>It influences me in countless ways. But mostly, it gives me the courage to describe things in broad brush strokes and not explain too much.  People can make sense of things with the lightest of guidance I’ve found.

To write a novel is probably very much like to paint a picture. You need to have a composition in mind, different elements serving the main theme, etc. What differences and similarities do you find between the writing and painting processes?

>Yes, it’s similar but also different. My paintings can take anything from twenty minutes to several months but not longer. Writing seems to need an awful lot of rewriting and editing. If you did all that work to a painting it would kill the work in my view. I think much more about composition in writing than I do in painting. In painting I’m putting down marks as a reaction to what I’m seeing, while allowing my unconscious to intervene. With writing I work much more from my imagination. It is a distillation rather than a freshly plucked observation. The one thing that is similar though is that an idea for a piece of prose or painting comes to me in a particular size. I have to recognise that something is a short story rather than a novel, or a small ink study rather than a huge oil painting. It’s silly to stretch the one into the other. Too many novels are really just short stories in my view. 

Reading your novel I found myself sympathizing with Jake and Angie, while Fiona was definitely the most interesting character in it for me. Do you think creative people need to be somewhat mischievous and naughty in order to be interesting? And if you were given a choice between a kind but boring and an interesting but unkind person seating next to you on a transatlantic flight, which one would you choose?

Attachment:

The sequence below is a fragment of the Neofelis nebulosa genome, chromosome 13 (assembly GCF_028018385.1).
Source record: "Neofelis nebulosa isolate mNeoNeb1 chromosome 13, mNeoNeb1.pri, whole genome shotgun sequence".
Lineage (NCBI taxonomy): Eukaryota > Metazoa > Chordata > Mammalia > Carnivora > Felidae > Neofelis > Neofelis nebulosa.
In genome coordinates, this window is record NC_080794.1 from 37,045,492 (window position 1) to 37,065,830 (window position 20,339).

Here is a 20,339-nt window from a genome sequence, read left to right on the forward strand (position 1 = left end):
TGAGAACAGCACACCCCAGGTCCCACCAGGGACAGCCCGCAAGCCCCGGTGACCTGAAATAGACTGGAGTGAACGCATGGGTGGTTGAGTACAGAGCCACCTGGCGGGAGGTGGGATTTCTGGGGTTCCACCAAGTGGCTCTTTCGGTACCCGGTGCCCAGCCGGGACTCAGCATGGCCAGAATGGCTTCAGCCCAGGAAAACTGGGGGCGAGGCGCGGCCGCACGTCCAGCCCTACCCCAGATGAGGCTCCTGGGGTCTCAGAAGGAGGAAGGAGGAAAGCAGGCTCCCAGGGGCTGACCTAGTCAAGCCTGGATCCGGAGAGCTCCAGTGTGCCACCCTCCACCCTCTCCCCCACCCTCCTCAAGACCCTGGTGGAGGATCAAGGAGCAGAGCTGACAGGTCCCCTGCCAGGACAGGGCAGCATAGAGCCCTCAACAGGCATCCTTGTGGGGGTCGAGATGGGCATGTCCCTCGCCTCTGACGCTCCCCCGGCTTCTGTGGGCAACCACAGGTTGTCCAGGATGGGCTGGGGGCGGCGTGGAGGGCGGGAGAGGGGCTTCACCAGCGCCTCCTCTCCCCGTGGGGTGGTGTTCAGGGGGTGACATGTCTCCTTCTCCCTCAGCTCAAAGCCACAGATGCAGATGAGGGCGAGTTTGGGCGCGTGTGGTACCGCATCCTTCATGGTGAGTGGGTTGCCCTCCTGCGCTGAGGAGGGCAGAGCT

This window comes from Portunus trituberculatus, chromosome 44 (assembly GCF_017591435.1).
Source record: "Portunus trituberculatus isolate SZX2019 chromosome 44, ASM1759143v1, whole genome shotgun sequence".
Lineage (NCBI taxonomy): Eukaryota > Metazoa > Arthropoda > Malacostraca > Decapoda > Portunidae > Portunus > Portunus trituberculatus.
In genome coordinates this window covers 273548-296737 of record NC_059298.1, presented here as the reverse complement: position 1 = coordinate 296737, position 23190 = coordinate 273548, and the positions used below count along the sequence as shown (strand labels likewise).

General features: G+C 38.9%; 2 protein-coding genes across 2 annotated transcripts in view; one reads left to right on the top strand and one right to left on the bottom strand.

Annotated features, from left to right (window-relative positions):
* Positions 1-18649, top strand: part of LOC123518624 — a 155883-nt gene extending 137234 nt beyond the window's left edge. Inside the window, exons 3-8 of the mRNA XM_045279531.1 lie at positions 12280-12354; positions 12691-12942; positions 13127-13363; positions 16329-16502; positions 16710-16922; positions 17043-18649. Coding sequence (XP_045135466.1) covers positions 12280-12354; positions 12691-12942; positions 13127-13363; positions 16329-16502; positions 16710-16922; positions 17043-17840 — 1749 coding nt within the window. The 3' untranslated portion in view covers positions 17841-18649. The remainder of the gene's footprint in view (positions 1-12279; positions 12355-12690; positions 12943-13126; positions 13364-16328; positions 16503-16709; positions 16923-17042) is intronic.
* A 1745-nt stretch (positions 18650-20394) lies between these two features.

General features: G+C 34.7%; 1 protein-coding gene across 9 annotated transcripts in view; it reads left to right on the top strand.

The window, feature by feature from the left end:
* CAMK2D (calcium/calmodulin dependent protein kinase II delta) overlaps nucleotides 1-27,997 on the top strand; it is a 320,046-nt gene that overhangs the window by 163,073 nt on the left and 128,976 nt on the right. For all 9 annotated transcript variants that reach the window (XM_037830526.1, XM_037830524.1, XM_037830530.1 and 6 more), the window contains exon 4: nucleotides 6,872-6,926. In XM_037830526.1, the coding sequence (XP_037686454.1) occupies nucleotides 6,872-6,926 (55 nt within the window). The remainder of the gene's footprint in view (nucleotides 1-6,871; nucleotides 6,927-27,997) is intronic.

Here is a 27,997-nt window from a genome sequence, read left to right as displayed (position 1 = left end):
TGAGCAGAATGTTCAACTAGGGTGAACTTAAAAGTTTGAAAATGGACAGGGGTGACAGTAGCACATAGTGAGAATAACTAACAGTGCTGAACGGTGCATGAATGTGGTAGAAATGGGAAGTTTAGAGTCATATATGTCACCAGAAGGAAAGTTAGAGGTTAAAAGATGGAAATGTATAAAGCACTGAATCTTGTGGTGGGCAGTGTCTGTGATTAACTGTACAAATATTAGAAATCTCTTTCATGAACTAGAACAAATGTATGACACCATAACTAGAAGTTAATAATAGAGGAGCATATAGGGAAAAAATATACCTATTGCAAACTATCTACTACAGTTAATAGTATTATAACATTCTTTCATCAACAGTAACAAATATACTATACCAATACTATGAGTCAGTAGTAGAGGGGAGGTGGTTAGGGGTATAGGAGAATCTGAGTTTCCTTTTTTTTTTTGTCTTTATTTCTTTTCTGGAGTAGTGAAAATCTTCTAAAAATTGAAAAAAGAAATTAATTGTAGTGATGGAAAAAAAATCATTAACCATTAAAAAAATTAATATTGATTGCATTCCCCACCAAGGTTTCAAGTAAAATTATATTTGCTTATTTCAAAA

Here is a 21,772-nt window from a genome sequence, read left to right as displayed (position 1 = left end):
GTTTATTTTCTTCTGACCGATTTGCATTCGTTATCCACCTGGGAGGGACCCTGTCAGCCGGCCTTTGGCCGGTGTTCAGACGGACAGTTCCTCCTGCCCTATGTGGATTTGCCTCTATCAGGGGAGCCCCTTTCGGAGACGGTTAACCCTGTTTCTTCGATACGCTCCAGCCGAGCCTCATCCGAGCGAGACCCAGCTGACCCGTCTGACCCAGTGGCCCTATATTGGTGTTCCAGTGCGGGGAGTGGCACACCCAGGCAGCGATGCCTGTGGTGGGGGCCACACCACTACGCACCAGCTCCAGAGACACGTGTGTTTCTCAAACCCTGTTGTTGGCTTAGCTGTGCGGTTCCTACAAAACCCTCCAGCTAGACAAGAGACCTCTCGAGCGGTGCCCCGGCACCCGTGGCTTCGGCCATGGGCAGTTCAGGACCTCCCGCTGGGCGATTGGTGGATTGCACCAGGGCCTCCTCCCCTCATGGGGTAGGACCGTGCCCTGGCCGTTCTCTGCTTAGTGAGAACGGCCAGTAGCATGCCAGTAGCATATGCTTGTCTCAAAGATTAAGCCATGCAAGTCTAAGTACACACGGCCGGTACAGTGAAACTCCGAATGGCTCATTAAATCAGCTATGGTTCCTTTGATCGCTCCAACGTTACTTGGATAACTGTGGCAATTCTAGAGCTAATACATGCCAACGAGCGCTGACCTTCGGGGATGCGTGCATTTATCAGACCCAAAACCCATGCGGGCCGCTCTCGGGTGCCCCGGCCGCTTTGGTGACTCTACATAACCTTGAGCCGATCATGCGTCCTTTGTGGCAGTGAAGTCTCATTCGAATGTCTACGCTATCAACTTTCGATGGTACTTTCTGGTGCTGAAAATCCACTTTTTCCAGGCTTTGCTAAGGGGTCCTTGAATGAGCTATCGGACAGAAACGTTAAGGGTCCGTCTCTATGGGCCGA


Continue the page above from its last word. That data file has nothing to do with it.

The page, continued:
>There’s no contest. I much prefer sitting next to a kind, boring person on a plane or anywhere.  I might love to write about tiresome people but I don’t like spending time with them. Also, if someone is ‘boring’ they are usually shy or quiet and these people usually have hidden depths.  Society very much undervalues introverted people. Kind people make wonderful friends.  ‘Boring’ people are very nice to draw.  I love Fiona, but she would drive me bonkers.

> As Rules for Thursday Lovers is being released this month, I have the launch question: what do you have in store for readers, have you planned any promotional events?

Yes, I am having a book launch at the Big Green Bookshop in Wood Green on the 16th July from 7-9pm. You are all welcome. I am also running 2 competitions. Because there is a Scrabble scene in my book, I am inviting people to send photos of their Scrabble on location games to my Twitter account – @YanaStajno and I will send free books to the providers of the quirkiest photos.  The second competition is this – I will be sending a limited edition giclee print to the first 3 readers who tell me the chapters these paintings are describing.  I’m attaching two photos below. The details are also on my website –


Yana Stajno’s art (picturing scenes from her novel)